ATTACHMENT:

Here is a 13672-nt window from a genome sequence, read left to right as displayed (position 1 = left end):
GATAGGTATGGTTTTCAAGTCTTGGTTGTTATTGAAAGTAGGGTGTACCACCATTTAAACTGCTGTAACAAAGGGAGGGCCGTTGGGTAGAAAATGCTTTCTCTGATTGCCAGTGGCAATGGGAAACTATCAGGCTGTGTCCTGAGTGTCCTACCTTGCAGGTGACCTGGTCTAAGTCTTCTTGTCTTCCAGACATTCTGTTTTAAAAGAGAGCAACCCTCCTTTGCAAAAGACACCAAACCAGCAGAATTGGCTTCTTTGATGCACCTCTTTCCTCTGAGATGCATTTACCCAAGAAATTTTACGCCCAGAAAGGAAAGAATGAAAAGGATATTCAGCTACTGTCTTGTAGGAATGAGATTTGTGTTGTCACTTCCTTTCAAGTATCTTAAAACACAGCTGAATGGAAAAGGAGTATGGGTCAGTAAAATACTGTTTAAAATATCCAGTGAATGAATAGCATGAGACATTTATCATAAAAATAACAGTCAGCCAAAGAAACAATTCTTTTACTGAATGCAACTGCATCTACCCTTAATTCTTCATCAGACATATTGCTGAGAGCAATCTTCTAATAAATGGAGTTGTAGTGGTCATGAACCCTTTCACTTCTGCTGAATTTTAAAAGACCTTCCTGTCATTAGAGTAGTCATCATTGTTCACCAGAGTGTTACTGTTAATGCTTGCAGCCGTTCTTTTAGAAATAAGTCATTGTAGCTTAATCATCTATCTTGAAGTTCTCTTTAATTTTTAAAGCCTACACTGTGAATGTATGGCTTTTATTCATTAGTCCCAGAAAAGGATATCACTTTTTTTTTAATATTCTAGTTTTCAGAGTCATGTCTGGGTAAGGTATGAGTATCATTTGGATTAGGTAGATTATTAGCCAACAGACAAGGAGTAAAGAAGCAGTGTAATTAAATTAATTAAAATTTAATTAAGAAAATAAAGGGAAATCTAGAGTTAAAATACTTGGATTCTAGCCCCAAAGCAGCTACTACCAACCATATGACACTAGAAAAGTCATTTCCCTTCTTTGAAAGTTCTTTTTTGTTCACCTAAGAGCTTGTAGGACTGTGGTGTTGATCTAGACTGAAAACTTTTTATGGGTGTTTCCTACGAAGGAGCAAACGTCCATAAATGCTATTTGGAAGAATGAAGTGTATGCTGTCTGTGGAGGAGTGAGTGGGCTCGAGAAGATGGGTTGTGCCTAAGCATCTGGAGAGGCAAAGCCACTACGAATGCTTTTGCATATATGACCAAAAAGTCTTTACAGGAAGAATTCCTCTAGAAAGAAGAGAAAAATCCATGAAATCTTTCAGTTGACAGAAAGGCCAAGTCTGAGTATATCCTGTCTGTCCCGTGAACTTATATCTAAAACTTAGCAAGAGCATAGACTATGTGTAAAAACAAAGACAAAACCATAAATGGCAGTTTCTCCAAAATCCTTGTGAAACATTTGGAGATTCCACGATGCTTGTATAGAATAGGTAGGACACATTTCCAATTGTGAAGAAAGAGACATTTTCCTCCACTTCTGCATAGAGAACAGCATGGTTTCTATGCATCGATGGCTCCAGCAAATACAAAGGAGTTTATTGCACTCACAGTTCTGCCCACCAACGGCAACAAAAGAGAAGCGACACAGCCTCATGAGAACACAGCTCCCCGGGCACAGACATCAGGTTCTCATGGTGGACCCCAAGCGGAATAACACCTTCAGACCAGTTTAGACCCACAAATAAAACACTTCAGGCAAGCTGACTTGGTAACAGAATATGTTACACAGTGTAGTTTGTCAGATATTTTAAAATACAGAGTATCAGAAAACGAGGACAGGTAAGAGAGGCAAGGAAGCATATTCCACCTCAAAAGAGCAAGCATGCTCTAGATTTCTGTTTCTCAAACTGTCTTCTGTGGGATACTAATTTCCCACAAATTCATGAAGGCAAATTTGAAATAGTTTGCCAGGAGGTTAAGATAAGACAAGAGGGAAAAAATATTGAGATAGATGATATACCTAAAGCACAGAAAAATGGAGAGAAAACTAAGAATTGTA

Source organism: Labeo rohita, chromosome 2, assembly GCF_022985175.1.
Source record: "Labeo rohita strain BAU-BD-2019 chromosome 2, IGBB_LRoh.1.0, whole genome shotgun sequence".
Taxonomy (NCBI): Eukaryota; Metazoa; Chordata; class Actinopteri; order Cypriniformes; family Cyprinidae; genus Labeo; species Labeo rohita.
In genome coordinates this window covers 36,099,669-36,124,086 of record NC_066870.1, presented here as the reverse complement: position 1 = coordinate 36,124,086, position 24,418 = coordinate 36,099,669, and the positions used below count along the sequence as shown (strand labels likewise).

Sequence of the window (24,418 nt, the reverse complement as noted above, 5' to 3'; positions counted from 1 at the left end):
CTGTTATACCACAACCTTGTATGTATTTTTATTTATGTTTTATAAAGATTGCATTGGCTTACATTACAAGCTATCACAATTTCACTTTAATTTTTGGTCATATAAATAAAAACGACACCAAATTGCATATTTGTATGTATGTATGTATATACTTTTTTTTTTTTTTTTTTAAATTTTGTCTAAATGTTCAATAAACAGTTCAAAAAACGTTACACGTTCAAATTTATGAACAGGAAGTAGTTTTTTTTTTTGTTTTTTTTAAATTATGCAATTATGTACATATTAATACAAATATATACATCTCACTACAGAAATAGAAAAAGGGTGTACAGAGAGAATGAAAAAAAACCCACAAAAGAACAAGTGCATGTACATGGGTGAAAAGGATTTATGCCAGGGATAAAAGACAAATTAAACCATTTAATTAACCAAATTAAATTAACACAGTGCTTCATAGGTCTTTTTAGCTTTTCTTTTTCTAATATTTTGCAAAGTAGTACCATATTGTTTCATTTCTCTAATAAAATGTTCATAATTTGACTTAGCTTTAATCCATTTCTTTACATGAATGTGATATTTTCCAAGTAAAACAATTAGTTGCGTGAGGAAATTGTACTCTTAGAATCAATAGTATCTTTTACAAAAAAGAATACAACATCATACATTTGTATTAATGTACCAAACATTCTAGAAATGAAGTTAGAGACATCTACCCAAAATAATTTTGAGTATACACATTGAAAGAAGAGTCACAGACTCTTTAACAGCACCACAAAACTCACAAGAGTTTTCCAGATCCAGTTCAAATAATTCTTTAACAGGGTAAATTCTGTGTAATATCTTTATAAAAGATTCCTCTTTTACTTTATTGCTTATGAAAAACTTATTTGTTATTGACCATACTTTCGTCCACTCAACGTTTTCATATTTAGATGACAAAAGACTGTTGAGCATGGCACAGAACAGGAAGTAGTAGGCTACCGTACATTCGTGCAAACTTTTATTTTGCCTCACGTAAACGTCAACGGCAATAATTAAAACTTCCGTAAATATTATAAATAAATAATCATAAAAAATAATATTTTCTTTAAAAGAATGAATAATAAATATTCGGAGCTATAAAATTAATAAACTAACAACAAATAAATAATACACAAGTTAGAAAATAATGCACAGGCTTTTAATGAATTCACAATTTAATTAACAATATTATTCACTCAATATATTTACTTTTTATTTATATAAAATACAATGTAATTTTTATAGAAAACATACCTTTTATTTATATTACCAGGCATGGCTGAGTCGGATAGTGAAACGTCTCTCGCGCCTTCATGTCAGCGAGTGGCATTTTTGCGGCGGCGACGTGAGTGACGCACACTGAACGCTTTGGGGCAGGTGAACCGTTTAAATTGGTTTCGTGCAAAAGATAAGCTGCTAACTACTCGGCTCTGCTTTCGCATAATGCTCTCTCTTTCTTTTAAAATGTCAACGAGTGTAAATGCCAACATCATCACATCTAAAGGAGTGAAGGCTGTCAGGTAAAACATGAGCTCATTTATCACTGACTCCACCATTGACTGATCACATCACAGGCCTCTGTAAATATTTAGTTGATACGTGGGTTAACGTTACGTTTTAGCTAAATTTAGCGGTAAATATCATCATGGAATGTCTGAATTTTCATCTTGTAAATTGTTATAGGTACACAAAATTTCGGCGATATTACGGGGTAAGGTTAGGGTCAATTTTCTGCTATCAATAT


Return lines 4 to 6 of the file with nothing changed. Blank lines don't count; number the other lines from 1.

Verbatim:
Source record: "Labeo rohita strain BAU-BD-2019 chromosome 2, IGBB_LRoh.1.0, whole genome shotgun sequence".
Taxonomy (NCBI): Eukaryota; Metazoa; Chordata; class Actinopteri; order Cypriniformes; family Cyprinidae; genus Labeo; species Labeo rohita.
In genome coordinates this window covers 36,099,669-36,124,086 of record NC_066870.1, presented here as the reverse complement: position 1 = coordinate 36,124,086, position 24,418 = coordinate 36,099,669, and the positions used below count along the sequence as shown (strand labels likewise).